Name Bats Year GB G% CPP Brad Eldred R 2005 35 .190 1.000 Alejandro Freire R 2005 25 .250 1.000 Jose Cruz Jr. L 2006 49 .433 .980 Nick Swisher R 2005 35 .167 .971 David Dellucci L 2007 61 .214 .967 Mike Mahoney R 2005 28 .400 .964 Doug Mirabelli R 2007 27 .304 .963 Mark Bellhorn R 2005 25 .261 .960 Chris Young R 2006 25 .294 .960 Eli Marrero R 2006 24 .211 .958 Franklin Gutierrez R 2006 47 .417 .957 Chris Heintz R 2007 23 .571 .957 Aaron Guiel L 2006 41 .313 .951 Eli Marrero R 2005 40 .320 .950 Carlos Beltran R 2005 38 .425 .947 Morgan Ensberg R 2007 75 .246 .947 Craig Wilson R 2005 56 .269 .946 Kelly Stinnett R 2005 35 .344 .943 Russell Branyan L 2005 35 .176 .943 Jose Cruz Jr. L 2005 86 .299 .942
There are three interesting things about this list.
- The dead pull hitters do not include Andruw Jones.
- The percentages are higher than I had expected; Brad Eldred and the little-remembered Alejandro Freire managed to “center pull” every ground ball in 2005, and Jose Cruz Jr. managed to do so in 49 of 50 tries when batting left-handed
- Two-thirds of the 20 hitters are right-handed
The first two observations can be explained by the fact that all of these players were either part-timers or switch-hitters, so if we restrict our list to players who hit 150 or more grounders in a season as shown in the table below we find that Jones makes the list in each of the three seasons, but also find that Jason Bay and Mike Cameron also become prime candidates for an infield shift. As previously noted, with right-handed hitters teams will naturally be more wary to use an extreme shift, since the first baseman cannot afford to move too far towards second base.
Name Bats Year GB G% CPP Jason Bay R 2006 175 .288 .931 Mike Cameron R 2007 154 .279 .929 Morgan Ensberg R 2005 154 .282 .929 Andruw Jones R 2007 173 .236 .919 Andruw Jones R 2006 180 .259 .917 Khalil Greene R 2007 177 .206 .915 Jimmy Rollins L 2006 193 .305 .907 Chris Young R 2007 157 .292 .904 Melvin Mora R 2005 166 .308 .904 Adam LaRoche L 2007 164 .257 .902 Jason Bay R 2005 171 .240 .901 Craig Monroe R 2006 160 .277 .900 Jason Bay R 2007 154 .263 .896 Mike Lowell R 2006 200 .255 .895 Curtis Granderson L 2006 168 .316 .893 Alex Rodriguez R 2005 213 .381 .892 Mike Cameron R 2006 157 .331 .892 Garrett Atkins R 2007 166 .253 .892 Andruw Jones R 2005 201 .227 .891 Alex Rodriguez R 2007 199 .290 .889
As far as the third observation goes, it should remembered that right-handed hitters naturally pull grounders more frequently. From 2003-07 they center-pulled 79.1 percent of ground balls, whereas left-handed hitters did so only 76 percent of the time. When coupled with the greater percentage of right-handed hitters (59 percent in the sample above) you get a predominance of right-handers. The next lefty who makes the list, at spots 25 and 31, is Grady Sizemore at 88.4 percent in 2006, and then 88 percent in 2007.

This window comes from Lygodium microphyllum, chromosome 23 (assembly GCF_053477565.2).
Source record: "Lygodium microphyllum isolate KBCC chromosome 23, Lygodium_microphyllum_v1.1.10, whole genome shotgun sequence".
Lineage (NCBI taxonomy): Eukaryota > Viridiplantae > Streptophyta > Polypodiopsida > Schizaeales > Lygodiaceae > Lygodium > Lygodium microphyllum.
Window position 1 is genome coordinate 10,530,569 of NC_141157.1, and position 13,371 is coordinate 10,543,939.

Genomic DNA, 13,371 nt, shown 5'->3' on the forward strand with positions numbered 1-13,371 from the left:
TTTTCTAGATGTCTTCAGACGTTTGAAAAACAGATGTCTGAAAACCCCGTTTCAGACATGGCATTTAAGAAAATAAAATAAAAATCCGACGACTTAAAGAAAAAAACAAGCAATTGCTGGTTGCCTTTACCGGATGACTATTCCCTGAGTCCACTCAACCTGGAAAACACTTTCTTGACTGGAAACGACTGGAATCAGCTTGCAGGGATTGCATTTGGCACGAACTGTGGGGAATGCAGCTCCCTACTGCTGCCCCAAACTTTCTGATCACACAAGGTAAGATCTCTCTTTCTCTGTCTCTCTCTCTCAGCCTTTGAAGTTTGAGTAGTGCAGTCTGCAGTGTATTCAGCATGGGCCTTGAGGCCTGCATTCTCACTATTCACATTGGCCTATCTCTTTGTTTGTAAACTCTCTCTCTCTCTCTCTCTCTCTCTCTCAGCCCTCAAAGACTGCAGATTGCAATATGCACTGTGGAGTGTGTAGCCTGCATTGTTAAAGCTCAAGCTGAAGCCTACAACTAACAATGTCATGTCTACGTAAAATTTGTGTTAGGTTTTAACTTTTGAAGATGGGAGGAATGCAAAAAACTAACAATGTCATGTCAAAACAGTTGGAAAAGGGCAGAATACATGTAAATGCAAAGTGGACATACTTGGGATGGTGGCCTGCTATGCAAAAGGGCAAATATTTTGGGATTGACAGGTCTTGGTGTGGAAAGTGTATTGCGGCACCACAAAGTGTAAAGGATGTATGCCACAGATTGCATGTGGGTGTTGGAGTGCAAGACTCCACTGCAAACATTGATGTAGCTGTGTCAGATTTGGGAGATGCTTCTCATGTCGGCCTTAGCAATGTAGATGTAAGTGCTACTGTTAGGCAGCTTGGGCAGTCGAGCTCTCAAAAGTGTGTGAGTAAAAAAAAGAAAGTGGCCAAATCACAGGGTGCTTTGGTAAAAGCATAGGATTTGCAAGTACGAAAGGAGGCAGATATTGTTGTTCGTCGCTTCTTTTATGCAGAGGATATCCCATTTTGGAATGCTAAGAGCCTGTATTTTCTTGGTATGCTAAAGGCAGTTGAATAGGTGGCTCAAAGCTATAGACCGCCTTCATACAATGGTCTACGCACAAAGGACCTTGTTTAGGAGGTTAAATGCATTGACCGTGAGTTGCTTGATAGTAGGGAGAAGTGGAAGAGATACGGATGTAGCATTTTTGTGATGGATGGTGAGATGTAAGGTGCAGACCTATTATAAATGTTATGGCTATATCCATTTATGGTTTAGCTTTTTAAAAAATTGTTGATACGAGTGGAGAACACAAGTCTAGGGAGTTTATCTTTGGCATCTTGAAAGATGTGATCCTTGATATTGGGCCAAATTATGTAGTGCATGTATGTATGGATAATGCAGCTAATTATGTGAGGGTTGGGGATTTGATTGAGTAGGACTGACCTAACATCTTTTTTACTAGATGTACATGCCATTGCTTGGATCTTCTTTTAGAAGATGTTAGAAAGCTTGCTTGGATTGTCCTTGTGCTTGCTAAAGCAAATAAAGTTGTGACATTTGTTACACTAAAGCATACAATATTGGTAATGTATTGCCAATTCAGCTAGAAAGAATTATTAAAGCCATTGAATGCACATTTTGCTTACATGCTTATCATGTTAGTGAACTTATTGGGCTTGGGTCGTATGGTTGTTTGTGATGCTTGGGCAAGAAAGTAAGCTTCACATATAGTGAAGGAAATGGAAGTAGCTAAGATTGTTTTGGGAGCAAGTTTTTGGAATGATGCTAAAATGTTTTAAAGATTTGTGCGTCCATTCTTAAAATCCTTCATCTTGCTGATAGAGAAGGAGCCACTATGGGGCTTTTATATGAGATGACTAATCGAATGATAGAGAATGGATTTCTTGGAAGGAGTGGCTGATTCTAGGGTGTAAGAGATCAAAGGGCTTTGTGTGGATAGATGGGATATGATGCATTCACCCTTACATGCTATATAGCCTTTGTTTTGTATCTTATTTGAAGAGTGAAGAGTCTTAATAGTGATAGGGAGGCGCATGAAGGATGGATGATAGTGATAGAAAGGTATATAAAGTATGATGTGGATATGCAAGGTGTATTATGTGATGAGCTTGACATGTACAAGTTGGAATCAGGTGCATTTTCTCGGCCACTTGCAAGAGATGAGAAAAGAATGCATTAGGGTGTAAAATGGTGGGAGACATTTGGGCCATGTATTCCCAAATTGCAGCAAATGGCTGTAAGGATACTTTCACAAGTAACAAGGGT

Finally, let’s take a peek at the aggregated 2005 through 2007 CPP leaders for players who hit 250 or more ground balls:
Name Bats GB G% CPP Morgan Ensberg R 342 .272 .930 Eric Hinske L 285 .266 .912 Jason Bay R 500 .263 .910 Andruw Jones R 554 .241 .908 Khalil Greene R 410 .245 .907 David Dellucci L 269 .263 .903 Nick Swisher L 300 .238 .890 Alex Rodriguez R 603 .333 .889 Moises Alou R 418 .326 .888 Mike Cameron R 405 .321 .886 Mike Piazza R 386 .279 .886 Craig Monroe R 499 .298 .886 Jimmy Rollins L 532 .298 .876 Pedro Feliz R 618 .286 .874 Adam LaRoche L 467 .221 .872 Corey Hart R 252 .352 .869 Curtis Granderson L 390 .289 .864 Jeff Kent R 439 .264 .861 Troy Glaus R 387 .259 .860 Edwin Encarnacion R 357 .301 .860
Morgan Ensberg takes the top spot at 93 percent, while lefty Eric Hinske (91.2 percent) takes second. As Dewan mentions, Jimmy Rollins when batting left-handed has a tendency to roll over on the ball, although it turns out that when batting right-handed he center-pulls 90 percent of the time (although he had just 227 grounders and so didn’t make the cutoff). Here we also see new White Sox outfielder Nick Swisher when he’s batting from the left side, as well as everyday lefties Curtis Granderson (86.4 percent) and Adam LaRoche (87.2 percent)
Come on Baby, Let’s Do the Shift
Given the relatively high percentages shown here and the ever-increasing ability to accurately track hit balls along several axes (as illustrated in Rybarczyk’s essay), you would expect that defenses would in fact become more specialized in their fielder placement in the future. This is analogous to the promise of more targeted pitch selection as technologies like PITCHf/x become available. For we lucky fans, all of it will continue to increase the level at which the game is played.
Acknowledgements: The short but wonderful thread titled The Ted Williams Shift on Baseball Fever.com included scans of several of the articles mentioned here.
Thank you for reading
This is a free article. If you enjoyed it, consider subscribing to Baseball Prospectus. Subscriptions support ongoing public baseball research and analysis in an increasingly proprietary environment.Subscribe now